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Left to Right: Hillsdale High School sophomore Maya Hall, science teacher Kraig Putnam, sophomore Rhylie Dietz. Madeleine Mller | Col­legian

Inspired by the research and ini­tiative of two stu­dents, Hillsdale High School has replaced plastic straws with paper straws.

At the end of the 2019 spring semester, science teacher Kraig Putnam required his stu­dents to research and devise a solution to an envi­ron­mental issue impacting Michigan for their final biology project. He also encouraged them to implement their pro­posed solu­tions. 

“I was hoping they would go above and beyond,” he said. “I gave them the freedom to cause change.” 

Then freshmen, Maya Hall and Rhylie Dietz, wanted to find a topic for which they could provide a prac­tical solution.  They chose to inves­tigate plastic pol­lution in the Great Lakes. 

Hall and Dietz cal­cu­lated the number of plastic par­ticles per cubic kilo­meter in each Great Lake and dis­tributed flyers of their findings throughout the school. During their pre­sen­tation, they explained that, although the numbers may not seem large, fish, birds, and other wildlife die from con­suming the plastic par­ticles. 

Based on their findings, the stu­dents decided elim­i­nating plastic straw use was an effective way to reduce plastic pol­lution since plastic straws are easily sub­sti­tutable. 

The night before their pre­sen­tation, they emailed Hillsdale High School Prin­cipal Amy Gold­smith to see whether the school might stop offering plastic straws. 

“We didn’t have to put any­thing into action for the project,” said Dietz. “But we had to go above and beyond to get 100% on the project and it was worth 20% of our final, so we wanted to do well.”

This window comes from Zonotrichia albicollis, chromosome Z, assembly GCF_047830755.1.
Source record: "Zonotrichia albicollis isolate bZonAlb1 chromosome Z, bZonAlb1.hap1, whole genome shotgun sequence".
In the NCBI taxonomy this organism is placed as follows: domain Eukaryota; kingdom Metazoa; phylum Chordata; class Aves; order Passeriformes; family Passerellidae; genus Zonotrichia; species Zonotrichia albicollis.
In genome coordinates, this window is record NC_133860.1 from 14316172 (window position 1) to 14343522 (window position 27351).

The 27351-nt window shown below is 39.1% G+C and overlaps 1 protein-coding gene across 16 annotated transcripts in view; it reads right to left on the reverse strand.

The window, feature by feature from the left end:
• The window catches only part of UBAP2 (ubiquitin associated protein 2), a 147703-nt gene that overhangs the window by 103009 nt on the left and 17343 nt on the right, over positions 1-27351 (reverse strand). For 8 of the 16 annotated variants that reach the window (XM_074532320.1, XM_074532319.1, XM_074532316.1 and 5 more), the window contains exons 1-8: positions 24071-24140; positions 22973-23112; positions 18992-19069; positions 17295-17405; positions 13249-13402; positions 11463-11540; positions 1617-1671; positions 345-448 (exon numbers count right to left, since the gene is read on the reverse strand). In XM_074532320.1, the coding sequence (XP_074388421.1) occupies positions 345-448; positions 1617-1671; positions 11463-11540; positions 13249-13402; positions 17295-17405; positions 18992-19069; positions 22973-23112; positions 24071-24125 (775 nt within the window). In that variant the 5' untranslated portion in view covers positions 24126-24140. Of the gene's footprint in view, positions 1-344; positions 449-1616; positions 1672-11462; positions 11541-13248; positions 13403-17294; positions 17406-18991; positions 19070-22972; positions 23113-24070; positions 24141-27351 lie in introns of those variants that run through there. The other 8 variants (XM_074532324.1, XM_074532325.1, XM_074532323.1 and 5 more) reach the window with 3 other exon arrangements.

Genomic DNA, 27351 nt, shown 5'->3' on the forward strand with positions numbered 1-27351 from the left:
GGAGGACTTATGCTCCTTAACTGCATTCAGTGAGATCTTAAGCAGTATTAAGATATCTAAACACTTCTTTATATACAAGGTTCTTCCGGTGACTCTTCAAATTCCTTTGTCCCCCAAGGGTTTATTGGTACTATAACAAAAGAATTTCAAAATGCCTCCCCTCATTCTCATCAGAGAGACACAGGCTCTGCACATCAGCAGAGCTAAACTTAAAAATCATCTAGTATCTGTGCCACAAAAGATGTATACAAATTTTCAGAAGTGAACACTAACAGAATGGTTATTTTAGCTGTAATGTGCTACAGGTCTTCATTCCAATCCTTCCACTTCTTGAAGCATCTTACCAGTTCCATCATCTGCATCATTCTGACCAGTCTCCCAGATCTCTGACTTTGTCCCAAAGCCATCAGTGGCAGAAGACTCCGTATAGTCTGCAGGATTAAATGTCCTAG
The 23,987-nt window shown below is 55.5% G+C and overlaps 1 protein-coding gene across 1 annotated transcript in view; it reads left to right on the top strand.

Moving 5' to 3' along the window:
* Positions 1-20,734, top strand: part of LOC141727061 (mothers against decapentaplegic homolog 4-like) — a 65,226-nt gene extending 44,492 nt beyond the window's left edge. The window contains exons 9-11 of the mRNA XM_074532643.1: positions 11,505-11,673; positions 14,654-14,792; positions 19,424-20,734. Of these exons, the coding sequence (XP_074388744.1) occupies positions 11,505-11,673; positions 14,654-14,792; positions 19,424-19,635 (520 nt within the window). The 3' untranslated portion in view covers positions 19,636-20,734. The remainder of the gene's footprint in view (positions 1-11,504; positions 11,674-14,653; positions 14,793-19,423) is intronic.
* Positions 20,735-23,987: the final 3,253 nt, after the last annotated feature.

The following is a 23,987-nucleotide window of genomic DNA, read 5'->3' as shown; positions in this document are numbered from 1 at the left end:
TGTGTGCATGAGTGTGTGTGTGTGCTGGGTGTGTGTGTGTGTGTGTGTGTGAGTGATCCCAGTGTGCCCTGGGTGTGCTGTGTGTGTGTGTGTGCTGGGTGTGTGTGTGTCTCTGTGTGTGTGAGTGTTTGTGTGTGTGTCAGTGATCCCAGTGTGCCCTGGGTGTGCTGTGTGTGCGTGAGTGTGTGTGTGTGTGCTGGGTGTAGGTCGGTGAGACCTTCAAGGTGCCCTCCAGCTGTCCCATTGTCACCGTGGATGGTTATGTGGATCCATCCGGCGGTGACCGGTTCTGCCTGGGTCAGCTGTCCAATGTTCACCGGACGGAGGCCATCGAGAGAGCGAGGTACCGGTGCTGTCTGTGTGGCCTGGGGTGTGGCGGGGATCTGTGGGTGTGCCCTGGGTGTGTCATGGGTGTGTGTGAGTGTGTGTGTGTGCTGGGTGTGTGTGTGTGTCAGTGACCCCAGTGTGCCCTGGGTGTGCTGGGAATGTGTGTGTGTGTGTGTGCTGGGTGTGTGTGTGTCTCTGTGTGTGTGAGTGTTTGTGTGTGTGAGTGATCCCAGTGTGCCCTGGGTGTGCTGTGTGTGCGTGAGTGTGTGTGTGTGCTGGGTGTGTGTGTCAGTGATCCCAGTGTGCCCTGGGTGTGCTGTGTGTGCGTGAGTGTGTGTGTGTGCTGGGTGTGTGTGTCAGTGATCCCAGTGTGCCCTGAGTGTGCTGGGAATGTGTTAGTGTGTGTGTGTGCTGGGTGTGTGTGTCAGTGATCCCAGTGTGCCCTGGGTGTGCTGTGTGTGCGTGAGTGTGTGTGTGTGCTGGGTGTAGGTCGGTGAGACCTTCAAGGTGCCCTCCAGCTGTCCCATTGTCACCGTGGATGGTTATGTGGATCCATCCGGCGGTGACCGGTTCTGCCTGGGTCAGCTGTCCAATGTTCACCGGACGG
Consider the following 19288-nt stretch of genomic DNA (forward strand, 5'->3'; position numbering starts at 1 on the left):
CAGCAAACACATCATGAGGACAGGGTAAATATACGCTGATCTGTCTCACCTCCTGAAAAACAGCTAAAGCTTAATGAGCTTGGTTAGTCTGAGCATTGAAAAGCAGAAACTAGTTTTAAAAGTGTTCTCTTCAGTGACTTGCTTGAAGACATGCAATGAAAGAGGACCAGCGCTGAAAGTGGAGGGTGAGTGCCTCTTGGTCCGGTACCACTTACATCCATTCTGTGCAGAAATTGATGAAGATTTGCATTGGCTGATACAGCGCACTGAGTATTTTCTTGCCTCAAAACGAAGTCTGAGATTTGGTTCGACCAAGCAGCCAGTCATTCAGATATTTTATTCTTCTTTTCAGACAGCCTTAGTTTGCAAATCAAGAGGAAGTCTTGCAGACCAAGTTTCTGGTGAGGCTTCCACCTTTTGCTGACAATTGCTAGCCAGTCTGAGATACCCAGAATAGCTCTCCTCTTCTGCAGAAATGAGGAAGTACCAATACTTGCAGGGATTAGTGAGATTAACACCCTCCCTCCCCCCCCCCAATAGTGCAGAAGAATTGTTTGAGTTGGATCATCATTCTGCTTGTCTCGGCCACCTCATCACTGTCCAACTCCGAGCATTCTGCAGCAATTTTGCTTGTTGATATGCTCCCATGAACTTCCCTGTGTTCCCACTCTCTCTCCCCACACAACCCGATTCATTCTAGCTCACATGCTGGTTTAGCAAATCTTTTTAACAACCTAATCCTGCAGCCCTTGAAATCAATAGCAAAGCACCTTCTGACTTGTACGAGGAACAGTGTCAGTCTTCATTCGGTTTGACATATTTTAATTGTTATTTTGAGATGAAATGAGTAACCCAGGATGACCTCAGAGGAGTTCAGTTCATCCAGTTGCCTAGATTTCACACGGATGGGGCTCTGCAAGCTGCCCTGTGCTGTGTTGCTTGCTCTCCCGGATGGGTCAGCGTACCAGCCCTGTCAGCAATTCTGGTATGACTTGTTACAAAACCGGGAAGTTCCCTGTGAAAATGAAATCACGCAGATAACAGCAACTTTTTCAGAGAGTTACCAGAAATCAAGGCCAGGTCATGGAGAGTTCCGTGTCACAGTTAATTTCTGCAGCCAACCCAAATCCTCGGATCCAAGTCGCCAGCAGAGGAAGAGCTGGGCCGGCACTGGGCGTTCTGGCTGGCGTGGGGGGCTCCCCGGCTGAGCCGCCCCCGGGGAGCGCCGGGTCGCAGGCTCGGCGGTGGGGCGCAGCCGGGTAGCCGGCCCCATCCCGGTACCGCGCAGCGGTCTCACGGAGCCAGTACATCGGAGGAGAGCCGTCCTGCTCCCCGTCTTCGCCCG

Gold­smith praised them for their work and responded that she would help them elim­inate plastic straws from Hillsdale High School by the beginning of the current fall semester. 

“It’s important to appre­ciate stu­dents’ awareness, concern, interest, and will­ingness to con­tribute to sus­tain­ability ini­tia­tives,” she said. 

As of August, Hillsdale High School no longer pro­vides plastic straws in its cafe­teria or student-run coffee house. 

Although paper straws cost more than plastic, Hillsdale Com­munity Schools Food Ser­vices Director Laura Donihue said she believes the switch to paper will be ben­e­ficial overall. 

“My hope is that by offering paper straws, we are raising stu­dents’ awareness of waste and perhaps they will skip the straw alto­gether, resulting in a cost-neutral change.” 

She added to the school’s sus­tain­ability efforts by intro­ducing “Forkless Fridays,” during which the cafe­teria offers finger foods for lunch to reduce waste from plas­ticware. 

Now sopho­mores, Hall and Dietz said they have been excited to watch their pro­posal become reality. 

“Our whole class was ecstatic,” Hall said of their biology class­mates. 

Putnam said he was amazed by his stu­dents’ enthu­siasm. 

“I think it was really cool to see how eager everyone was to make a change. It’s easy to talk about change, but not as many people actually do it — espe­cially as freshmen.”

Both stu­dents plan to con­tinue pro­tecting the envi­ronment. Dietz hopes to study ento­mology and perhaps teach at the college level, while Hall said she is more inter­ested in a career in writing but intends to remain involved in envi­ron­mental activism.

Whatever they pursue in the future, Dietz and Hall are proud of their efforts thus far. 

“It’s crazy to be in high school and actually making a change,” said Hall.